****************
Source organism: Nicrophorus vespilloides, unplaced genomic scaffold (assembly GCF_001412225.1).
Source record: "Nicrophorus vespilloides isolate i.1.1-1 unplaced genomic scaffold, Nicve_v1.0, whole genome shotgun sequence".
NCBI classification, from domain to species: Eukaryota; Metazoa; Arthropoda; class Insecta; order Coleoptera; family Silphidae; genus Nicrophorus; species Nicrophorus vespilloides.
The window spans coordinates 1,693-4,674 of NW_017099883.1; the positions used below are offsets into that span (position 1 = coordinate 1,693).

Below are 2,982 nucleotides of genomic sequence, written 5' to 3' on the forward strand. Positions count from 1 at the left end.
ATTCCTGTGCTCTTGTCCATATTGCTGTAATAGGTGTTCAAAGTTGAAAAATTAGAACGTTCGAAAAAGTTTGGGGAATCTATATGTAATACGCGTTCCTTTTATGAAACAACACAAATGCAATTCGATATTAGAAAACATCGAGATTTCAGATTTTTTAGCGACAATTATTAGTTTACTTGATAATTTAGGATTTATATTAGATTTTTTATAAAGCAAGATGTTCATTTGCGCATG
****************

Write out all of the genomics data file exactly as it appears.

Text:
Source organism: Nicrophorus vespilloides, unplaced genomic scaffold (assembly GCF_001412225.1).
Source record: "Nicrophorus vespilloides isolate i.1.1-1 unplaced genomic scaffold, Nicve_v1.0, whole genome shotgun sequence".
NCBI classification, from domain to species: Eukaryota; Metazoa; Arthropoda; class Insecta; order Coleoptera; family Silphidae; genus Nicrophorus; species Nicrophorus vespilloides.
The window spans coordinates 1,693-4,674 of NW_017099883.1; the positions used below are offsets into that span (position 1 = coordinate 1,693).

Below are 2,982 nucleotides of genomic sequence, written 5' to 3' on the forward strand. Positions count from 1 at the left end.
ATTCCTGTGCTCTTGTCCATATTGCTGTAATAGGTGTTCAAAGTTGAAAAATTAGAACGTTCGAAAAAGTTTGGGGAATCTATATGTAATACGCGTTCCTTTTATGAAACAACACAAATGCAATTCGATATTAGAAAACATCGAGATTTCAGATTTTTTAGCGACAATTATTAGTTTACTTGATAATTTAGGATTTATATTAGATTTTTTATAAAGCAAGATGTTCATTTGCGCATG